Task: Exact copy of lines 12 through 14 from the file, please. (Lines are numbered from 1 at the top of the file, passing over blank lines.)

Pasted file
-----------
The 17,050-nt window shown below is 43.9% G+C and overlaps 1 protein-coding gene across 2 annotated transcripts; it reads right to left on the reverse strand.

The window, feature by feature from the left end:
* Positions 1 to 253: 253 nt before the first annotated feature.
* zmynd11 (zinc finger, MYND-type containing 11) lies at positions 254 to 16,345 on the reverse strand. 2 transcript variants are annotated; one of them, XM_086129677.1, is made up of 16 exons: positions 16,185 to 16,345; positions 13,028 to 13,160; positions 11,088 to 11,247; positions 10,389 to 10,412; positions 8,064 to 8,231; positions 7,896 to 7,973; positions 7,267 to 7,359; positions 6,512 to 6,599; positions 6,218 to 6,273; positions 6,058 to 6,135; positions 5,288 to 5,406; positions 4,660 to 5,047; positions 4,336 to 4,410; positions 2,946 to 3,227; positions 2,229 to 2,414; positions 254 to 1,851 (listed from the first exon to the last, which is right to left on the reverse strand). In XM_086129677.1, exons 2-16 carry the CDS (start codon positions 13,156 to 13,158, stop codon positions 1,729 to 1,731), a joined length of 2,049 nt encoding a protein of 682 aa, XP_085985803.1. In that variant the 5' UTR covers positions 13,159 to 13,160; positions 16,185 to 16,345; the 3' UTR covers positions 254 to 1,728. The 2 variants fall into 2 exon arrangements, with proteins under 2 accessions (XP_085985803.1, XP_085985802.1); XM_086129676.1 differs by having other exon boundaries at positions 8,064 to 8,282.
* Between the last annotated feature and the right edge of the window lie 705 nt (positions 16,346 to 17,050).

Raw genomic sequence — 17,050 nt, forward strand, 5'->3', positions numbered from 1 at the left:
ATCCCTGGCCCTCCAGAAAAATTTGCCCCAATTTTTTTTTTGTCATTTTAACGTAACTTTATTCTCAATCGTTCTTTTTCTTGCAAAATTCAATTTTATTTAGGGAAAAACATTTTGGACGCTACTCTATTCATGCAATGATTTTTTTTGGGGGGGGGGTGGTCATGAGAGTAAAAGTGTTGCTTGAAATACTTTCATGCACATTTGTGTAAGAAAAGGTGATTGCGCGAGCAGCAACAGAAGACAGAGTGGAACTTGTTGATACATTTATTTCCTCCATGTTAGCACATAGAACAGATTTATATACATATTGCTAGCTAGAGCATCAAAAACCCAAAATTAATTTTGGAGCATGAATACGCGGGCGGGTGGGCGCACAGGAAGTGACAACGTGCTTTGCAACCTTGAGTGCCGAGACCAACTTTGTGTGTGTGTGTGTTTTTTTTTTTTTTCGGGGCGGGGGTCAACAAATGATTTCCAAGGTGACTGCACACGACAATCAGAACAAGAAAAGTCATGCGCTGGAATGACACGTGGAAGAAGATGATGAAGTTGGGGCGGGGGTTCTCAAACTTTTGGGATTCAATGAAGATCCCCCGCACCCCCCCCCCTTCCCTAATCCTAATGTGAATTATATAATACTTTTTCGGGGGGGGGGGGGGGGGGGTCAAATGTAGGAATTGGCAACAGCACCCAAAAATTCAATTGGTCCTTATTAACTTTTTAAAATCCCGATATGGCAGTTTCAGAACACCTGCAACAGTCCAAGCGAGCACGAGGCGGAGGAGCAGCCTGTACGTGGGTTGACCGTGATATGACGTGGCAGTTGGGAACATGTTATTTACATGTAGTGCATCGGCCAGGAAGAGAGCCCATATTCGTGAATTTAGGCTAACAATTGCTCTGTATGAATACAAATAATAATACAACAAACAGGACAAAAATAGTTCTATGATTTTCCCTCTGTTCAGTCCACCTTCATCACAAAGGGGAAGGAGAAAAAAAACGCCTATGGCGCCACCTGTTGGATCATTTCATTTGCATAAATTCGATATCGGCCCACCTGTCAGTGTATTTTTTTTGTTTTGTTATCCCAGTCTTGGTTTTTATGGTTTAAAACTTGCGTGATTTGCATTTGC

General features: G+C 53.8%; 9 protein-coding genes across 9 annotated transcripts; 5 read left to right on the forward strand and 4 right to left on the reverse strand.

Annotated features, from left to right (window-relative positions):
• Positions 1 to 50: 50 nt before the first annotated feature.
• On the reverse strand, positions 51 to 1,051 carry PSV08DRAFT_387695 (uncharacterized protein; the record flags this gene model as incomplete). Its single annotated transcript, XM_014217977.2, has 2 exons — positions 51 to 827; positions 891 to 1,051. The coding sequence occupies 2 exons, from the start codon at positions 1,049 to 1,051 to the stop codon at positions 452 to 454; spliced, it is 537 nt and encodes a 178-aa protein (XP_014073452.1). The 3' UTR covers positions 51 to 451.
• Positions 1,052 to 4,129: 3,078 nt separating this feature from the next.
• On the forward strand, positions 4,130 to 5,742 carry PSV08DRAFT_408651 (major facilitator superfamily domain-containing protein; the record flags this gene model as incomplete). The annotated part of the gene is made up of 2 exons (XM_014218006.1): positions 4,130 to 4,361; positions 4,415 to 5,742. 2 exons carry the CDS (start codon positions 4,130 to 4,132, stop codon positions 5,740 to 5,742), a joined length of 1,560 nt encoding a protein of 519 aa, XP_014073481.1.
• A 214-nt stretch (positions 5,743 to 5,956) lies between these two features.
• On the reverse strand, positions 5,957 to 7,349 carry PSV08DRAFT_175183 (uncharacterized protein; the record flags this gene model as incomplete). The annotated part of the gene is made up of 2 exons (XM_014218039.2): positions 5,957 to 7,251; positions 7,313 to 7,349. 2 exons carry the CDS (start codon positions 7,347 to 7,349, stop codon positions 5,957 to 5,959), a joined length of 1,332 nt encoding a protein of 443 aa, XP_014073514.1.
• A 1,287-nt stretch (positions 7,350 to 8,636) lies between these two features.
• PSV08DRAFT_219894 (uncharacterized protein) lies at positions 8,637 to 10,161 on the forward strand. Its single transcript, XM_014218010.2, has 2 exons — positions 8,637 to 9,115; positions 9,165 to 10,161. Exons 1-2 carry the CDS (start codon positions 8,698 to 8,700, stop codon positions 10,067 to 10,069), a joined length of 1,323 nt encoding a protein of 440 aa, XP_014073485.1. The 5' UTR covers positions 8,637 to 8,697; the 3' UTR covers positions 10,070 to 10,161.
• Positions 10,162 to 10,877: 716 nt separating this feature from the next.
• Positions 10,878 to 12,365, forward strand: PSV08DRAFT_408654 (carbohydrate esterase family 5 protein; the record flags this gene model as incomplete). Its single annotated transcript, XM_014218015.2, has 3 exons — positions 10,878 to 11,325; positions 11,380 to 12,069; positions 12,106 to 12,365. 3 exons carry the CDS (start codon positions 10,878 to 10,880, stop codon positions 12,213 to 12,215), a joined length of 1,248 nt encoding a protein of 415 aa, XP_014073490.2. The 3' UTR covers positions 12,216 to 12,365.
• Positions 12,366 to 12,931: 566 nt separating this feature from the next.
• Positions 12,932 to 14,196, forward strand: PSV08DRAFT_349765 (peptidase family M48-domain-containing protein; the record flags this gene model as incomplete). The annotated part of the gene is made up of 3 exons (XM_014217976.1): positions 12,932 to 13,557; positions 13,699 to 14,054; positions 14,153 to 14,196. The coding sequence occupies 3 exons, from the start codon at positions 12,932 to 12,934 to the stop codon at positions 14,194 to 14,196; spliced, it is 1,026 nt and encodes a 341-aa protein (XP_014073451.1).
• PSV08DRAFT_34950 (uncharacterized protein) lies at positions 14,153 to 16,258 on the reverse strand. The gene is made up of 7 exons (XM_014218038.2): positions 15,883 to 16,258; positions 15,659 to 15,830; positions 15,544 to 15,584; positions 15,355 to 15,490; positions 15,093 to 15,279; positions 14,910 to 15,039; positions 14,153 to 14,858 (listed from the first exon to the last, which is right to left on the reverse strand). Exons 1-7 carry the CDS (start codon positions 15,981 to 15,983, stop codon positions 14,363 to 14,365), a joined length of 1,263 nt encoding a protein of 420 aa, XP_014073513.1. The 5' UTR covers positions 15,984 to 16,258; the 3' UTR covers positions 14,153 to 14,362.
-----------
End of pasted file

• Positions 1,052 to 4,129: 3,078 nt separating this feature from the next.
• On the forward strand, positions 4,130 to 5,742 carry PSV08DRAFT_408651 (major facilitator superfamily domain-containing protein; the record flags this gene model as incomplete). The annotated part of the gene is made up of 2 exons (XM_014218006.1): positions 4,130 to 4,361; positions 4,415 to 5,742. 2 exons carry the CDS (start codon positions 4,130 to 4,132, stop codon positions 5,740 to 5,742), a joined length of 1,560 nt encoding a protein of 519 aa, XP_014073481.1.
• A 214-nt stretch (positions 5,743 to 5,956) lies between these two features.